For advertisers looking for the holy grail in mobile, the iPhone is one of the most attractive targets. And with iAd, Apple is aiming for nothing less than the perfect mobile ad.

But sometimes perfect is the enemy of good, and if rumors that have been circulating are to be believed, Apple's quest for the perfect mobile ad is driving advertisers crazy. It's also driving them away from the advertising solution that's supposed to help them.

According to Business Insider, Adidas may have thrown in the towel on its multi-million dollar iAd campaign because of Apple's micromanagement:

Adidas supposedly pulled its $10+ million ad campaign from the iAd program because Apple CEO Steve Jobs was being too much of a control freak. According to one industry exec, Adidas decided to cancel its iAds after Apple rejected its creative concept for the third time.

Fact or fiction? There's no official word yet, but Adidas wouldn't be the first iAd advertiser to have second thoughts about iAds, and it's always been known that Apple planned to exert an unusual level of control over iAds creative.

Of course, Apple's keen eye and sense of style has been a contributor to the success of its own products and therefore it isn't too farfetched to believe that advertisers would give Apple the benefit of the doubt, even if grudgingly. But Apple must walk a fine line. Exert too little control over creative and iAd probably won't live up to the expectations Apple set; exert too much control and iAd will be unattractive to marketers.

Apple's challenge in dealing with advertisers, of course, is that advertisers know their brands better than Apple does. Apple isn't an agency but in many ways, it's trying to be one with iAd. This could be a deadly mix when combined with an unhealthy desire for control, and expectations that were unrealistic to begin with. It's also problematic that Apple competes in a market in which companies have to get product right (or as close to right as possible) the first time around. After all, if you ship a crummy new device that is a year in the making, lots of money is lost. Yet in the world of advertising, failure can be a good thing. Not every campaign will succeed, but the data collected from failed campaigns can be just as valuable as the data collected from successful campaigns.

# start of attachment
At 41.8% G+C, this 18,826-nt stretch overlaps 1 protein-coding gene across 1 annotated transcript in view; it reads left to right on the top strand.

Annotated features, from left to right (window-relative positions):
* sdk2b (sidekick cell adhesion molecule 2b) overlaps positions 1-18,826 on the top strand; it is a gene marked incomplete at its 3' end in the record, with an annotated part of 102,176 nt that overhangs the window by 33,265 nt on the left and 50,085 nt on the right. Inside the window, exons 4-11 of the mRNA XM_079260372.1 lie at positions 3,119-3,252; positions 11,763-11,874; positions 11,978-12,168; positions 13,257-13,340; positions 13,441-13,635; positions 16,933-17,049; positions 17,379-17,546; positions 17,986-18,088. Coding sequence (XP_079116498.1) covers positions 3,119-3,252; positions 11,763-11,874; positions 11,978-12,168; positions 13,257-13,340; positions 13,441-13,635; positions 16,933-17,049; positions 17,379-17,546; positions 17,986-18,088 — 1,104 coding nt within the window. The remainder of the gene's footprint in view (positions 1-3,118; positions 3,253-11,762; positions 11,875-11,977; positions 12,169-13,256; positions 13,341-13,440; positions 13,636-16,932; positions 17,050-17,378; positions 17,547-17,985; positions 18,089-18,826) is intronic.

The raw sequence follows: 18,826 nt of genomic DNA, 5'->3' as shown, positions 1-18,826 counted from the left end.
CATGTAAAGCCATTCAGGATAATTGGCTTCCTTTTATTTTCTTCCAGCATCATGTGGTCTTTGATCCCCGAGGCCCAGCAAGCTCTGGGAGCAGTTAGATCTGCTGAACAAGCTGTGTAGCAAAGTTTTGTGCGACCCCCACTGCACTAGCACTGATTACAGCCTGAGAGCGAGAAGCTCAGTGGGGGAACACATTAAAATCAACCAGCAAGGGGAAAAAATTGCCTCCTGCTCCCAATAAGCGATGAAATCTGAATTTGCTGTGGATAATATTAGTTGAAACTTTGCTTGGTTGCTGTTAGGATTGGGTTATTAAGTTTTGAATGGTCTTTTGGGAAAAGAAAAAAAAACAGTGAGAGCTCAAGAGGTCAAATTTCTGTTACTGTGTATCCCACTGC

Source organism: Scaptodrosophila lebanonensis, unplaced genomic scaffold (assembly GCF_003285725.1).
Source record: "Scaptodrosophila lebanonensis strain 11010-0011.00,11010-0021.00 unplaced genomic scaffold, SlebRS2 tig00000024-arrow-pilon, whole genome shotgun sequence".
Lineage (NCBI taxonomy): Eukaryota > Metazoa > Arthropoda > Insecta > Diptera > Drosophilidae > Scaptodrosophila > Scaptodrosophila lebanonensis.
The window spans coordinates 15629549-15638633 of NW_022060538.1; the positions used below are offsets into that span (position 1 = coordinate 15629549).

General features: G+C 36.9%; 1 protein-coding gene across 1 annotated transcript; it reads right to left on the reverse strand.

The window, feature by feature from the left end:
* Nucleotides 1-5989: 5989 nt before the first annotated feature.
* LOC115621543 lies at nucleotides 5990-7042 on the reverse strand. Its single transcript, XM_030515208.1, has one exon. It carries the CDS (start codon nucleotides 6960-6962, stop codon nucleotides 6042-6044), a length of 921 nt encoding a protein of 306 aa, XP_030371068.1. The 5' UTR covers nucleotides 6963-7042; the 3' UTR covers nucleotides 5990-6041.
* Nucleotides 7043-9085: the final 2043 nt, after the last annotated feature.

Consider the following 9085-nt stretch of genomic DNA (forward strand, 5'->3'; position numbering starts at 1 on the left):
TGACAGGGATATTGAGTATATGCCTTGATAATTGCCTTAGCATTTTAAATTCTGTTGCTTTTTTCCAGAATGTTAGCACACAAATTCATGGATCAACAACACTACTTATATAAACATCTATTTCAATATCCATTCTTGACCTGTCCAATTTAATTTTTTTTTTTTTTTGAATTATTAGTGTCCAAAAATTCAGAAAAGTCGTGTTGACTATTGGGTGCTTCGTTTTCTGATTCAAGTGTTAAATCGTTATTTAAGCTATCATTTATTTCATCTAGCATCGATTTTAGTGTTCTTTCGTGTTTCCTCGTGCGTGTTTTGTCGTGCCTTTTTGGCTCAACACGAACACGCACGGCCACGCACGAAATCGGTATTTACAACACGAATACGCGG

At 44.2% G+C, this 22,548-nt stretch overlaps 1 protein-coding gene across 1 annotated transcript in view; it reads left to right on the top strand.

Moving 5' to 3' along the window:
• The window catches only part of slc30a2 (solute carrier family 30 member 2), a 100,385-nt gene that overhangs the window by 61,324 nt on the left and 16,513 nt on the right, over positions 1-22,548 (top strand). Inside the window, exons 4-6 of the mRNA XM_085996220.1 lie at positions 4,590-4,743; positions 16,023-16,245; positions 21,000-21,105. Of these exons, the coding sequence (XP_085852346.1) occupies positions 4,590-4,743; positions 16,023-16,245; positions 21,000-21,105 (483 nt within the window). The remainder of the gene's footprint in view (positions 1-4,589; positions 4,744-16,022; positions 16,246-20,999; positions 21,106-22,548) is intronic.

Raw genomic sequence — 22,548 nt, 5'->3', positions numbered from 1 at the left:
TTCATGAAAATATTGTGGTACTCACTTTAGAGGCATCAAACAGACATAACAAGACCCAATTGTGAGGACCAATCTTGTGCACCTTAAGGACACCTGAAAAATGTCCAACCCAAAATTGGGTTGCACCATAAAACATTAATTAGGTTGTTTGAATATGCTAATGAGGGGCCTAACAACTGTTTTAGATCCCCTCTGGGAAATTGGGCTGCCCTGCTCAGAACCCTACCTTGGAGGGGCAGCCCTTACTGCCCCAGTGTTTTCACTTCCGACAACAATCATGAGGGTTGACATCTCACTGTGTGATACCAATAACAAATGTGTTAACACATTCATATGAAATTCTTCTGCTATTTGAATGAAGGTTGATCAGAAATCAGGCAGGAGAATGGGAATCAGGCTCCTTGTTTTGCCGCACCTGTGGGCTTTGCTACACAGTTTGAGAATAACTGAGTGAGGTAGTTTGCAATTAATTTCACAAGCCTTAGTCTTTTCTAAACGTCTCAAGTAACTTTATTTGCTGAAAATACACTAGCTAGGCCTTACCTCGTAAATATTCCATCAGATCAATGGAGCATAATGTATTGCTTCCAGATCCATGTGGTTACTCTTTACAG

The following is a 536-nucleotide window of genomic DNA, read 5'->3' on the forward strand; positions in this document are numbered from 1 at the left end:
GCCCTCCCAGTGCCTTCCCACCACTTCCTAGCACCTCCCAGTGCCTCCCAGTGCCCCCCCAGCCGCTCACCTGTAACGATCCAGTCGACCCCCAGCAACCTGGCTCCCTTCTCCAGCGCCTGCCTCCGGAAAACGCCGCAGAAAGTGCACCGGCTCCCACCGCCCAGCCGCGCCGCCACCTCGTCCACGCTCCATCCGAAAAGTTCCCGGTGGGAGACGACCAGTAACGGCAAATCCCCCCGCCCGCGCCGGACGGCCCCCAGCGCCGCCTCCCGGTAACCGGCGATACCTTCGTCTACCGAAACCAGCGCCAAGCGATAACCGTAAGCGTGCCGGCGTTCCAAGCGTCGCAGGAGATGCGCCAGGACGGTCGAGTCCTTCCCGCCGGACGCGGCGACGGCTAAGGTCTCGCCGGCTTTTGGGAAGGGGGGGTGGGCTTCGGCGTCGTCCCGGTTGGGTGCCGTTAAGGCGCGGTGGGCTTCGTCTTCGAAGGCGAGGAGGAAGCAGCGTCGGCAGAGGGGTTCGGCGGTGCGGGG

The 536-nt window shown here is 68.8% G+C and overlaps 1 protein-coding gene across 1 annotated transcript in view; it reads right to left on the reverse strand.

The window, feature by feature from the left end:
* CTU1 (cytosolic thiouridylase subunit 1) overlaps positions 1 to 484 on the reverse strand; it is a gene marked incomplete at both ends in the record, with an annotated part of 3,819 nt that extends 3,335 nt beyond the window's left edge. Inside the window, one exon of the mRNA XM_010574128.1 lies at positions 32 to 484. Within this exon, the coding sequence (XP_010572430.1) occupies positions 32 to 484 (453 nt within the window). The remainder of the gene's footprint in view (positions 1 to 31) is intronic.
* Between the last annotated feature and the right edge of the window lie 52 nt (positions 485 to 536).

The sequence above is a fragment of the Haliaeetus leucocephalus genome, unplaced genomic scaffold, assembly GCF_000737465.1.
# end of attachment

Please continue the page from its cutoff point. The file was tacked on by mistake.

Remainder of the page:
That in a nutshell is, in my opinion, the apparent disconnect Apple must resolve if iAd is ever to live up to the hype. iAds don't have to be perfect. They have to be good most of the time. But they never will be if Apple doesn't allow iAd advertisers to launch campaigns, monitor the results and improve them. In other words, if Apple isn't willing to allow its clients to risk failure with their iAd campaign, iAd will inevitably fail.

Photo credit: whatcounts via Flickr.

Patricio Robles

Published 4 October, 2010 by Patricio Robles

Patricio Robles is a tech reporter at Econsultancy. Follow him on Twitter.

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Comments (3)

Alec Kinnear

Alec Kinnear, Creative Director at Foliovision

Good on Apple making sure that the advertisers can't cheapen their product.

Why should marketing be shoddy and annoying?

Lose the battle but win the war.

almost 8 years ago


Darren Roberts, Director of Digital Operations at DLKW Lowe

Having been through the development of the 1st UK iAd, it is clear to see that the sales pitch for the iAd promises more than the handset can actually deliver. 

This is less about 'creative control' on Apple's behalf, but rather 'expectation control'. 

I strongly disagree that advertisers would make the product cheaper.  Our Creatives were held back from 80% of their ideas because despite Apple agreeing they were "awesome" ideas, they couldn't be done 'because the handset isn't there yet'.  iAds aren't apps and don't use the same codebase. They are essentially split into the following parts:

Pre-loader >Splash video > Navigation > Content areas

... which in old website money is - an animated splash page and an HTML site (albeit HTML5 of course).  Pretty straightforward and all the sexy stuff happens in a video. You can't access most of the handsets capability either.

Apple has a long way to go.  One thing is for sure though, the kudos of the handset/Apple makes an Agency and their Client produce a much better product - and ultimately spend more money doing it.  

over 7 years ago


Driving Theory Test

 There are good development tools and APIs for easily making good applications. 2) There is at least one killer application people really want. 

over 7 years ago

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